Tuesday 9th March 2021: The exchange rate between the naira and the US Dollar closed at N412 to a dollar at the Investors and Exporters window.
Naira depreciated yet again at the NAFEX window to close at a record low of N412/$1 on Tuesday 9th March 2021, representing a 0.03% decline when compared to N411.88/$1 recorded on Monday, 8th March 2021.
Also, Naira weakened further against the US Dollar in the parallel market to close at N482/$1 on Tuesday, 9th March 2021, despite recording a similar decline on Monday. This decline at the NAFEX window and at the parallel market came on the back of CBN’s announcement of a Naira4Dollar scheme.
According to the Apex bank, beneficiaries of diaspora remittances will be paid N5 for every $1 remitted through the banks.
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Trading at the official NAFEX window
Naira depreciated further against the US Dollar to a record low at the Investors and Exporters window on Tuesday to close at N412 to a dollar. This represents a 12 kobo decline when compared to N411.88/$1 recorded on the previous trading day.
- The opening indicative rate closed at N410.91 to a dollar on Monday. This represents a 73 kobo gain when compared to N411.64/$1 recorded on Monday.
- Also, an exchange rate of N415 to a dollar was the highest rate during intra-day trading before it closed at N412/$1. It also sold for as low as N390/$1 during intra-day trading.
- Forex turnover at the Investor and Exporters (I&E) window skyrocketed by 237.7% on Tuesday, 9th March 2021.
- A cursory look at the data tracked by Nairametrics from FMDQ, forex turnover increased from $32.58 million recorded on Monday, March 8, 2021, to $110.01 million on Tuesday, March 9, 2021.
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The world’s flagship cryptocurrency, Bitcoin surged by 3.56% to trade at 54.294.73 as at 11.34 pm on Tuesday, 9th February 2021 compared to $503,299.51 recorded around the same time on Monday.
- This increase came after Norwegian oil billionaire Kjell Inge Rokke, owner of Aker Asa announced that his company has established a business, Seetee AS to tap into the potential of the cryptocurrency.
- According to him, he believes that bitcoin could become the core of a new monetary architecture and each coin could be worth millions of dollars.
- Meanwhile, onchain data have revealed that bitcoin exchange balances held on popular trading platforms have continued to deplete since October 2020.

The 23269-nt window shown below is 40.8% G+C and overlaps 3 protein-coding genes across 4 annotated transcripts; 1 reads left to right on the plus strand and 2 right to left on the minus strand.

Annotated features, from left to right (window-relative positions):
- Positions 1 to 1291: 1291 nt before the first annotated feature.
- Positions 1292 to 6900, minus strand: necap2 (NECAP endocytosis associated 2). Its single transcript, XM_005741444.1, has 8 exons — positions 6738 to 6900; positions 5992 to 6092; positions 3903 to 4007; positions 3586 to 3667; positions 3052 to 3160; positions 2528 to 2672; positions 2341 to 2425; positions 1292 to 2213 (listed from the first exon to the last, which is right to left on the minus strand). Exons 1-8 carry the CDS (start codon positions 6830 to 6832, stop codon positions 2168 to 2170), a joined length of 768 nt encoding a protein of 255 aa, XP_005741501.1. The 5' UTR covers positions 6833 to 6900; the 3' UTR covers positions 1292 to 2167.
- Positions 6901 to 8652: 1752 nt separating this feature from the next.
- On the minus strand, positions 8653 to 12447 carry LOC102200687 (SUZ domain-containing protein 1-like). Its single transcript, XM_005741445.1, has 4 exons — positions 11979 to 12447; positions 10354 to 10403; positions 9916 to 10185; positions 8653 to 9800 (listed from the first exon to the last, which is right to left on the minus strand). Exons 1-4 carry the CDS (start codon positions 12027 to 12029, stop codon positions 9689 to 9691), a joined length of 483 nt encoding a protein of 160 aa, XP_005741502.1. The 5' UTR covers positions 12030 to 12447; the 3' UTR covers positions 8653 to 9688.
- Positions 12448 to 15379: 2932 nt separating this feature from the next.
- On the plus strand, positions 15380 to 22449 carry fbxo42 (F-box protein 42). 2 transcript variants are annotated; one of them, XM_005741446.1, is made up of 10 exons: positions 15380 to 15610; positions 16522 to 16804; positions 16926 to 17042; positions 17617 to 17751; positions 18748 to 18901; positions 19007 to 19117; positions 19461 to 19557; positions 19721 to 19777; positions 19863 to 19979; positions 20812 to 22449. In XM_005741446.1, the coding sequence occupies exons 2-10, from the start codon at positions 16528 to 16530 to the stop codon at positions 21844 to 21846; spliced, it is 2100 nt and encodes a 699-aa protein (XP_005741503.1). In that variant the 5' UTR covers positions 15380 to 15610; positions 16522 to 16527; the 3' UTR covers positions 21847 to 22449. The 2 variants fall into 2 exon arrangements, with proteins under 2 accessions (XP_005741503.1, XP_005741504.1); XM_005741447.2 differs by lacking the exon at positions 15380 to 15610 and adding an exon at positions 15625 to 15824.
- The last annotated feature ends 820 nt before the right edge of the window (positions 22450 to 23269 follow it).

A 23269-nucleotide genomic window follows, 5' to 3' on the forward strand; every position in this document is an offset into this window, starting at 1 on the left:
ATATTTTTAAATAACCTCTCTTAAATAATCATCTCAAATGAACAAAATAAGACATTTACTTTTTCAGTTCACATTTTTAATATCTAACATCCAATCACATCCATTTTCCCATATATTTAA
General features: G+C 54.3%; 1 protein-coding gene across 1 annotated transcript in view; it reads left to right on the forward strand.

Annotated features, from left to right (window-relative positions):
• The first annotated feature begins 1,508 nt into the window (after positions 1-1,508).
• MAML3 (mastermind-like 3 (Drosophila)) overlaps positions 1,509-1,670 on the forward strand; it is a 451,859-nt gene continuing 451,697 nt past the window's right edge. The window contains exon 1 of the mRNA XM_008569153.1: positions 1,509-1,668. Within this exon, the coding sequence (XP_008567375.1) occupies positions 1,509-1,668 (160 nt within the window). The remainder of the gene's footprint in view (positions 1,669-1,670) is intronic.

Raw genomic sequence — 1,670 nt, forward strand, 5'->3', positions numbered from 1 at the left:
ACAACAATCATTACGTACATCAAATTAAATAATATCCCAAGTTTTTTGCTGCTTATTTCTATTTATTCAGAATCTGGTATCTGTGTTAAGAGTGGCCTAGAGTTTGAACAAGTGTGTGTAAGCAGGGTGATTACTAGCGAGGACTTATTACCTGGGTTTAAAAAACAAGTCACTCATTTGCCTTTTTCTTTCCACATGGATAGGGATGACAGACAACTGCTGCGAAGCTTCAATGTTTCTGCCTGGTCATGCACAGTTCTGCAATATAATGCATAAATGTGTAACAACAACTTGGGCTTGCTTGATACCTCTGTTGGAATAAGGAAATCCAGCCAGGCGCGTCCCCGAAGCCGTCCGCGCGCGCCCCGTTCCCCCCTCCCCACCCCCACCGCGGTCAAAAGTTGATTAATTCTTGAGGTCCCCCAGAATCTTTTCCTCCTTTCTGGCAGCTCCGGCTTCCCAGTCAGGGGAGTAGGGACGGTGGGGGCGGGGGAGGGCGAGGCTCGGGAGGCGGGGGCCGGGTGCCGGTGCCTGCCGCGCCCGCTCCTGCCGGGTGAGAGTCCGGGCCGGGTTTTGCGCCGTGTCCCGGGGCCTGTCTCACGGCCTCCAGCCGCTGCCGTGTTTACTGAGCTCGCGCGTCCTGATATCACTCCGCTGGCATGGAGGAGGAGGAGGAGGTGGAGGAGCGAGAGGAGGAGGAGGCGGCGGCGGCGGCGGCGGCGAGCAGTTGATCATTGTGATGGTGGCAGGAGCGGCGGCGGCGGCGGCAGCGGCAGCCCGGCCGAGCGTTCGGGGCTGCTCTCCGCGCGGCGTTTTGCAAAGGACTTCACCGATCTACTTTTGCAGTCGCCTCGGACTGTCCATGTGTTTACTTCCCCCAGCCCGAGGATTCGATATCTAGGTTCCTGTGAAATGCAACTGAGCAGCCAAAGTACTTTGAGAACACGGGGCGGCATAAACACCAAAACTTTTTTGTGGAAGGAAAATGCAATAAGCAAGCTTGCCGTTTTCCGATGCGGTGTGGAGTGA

- The analysis shows that popular trading exchanges like Coinbase, Binance, Huobi, and many other platforms have lost 20% of bitcoin balances during the last 12 months.
- This suggests that investors are accumulating, rather than selling the bitcoin on exchanges.
Oil prices lose further grounds
Brent Crude oil on Tuesday dipped further by 1.41% to close at $67.28 on Tuesday 9th March 2021, after the American Petroleum Institute (API) reported a build in crude oil inventories of 12.792 million barrels for the week ending March 5.
- The various crude oil products decline on Tuesday, despite Brent Crude rallying above the predicted $70 per barrel in the early hours of Monday.
- The decline can also be attributed to the attack by rebel Houthi rebel on the Saudi oil infrastructure on Sunday.
- The ministry of Suadi Arabia confirmed that shrapnel from a ballistic missile fell near Saudi Aramco’s residential area in Dhahran.
- WTI Crude closed at $64.01 (-1.6%), OPEC Basket $67.05 (+7.88%), Bonny Light $66.71 (-1.78%), and Natural Gas $2.662 (-0.08%).
External reserves persistent decline
Nigeria’s external reserve continued its decline as it dropped by 0.29% on Monday, 8th March 2021 to stand at $34.74, being its highest daily decline in over 10 days.
- The country’s external reserve declined from $34.84 billion recorded last week Friday to stand at $34.74 billion as of 8th March 2021.
- It is worth noting that Nigeria’s external reserve has depleted to its lowest position in 10 months, which was as of 11th May 2020 when the reserve was at $34.66 billion.
- The CBN has however introduced a “Naira4Dollar” scheme in favour of diaspora Nigerians who are seeking to send in money into Nigeria. This is aimed at ensuring that remittance flows and diaspora investments become a significant source of external financing.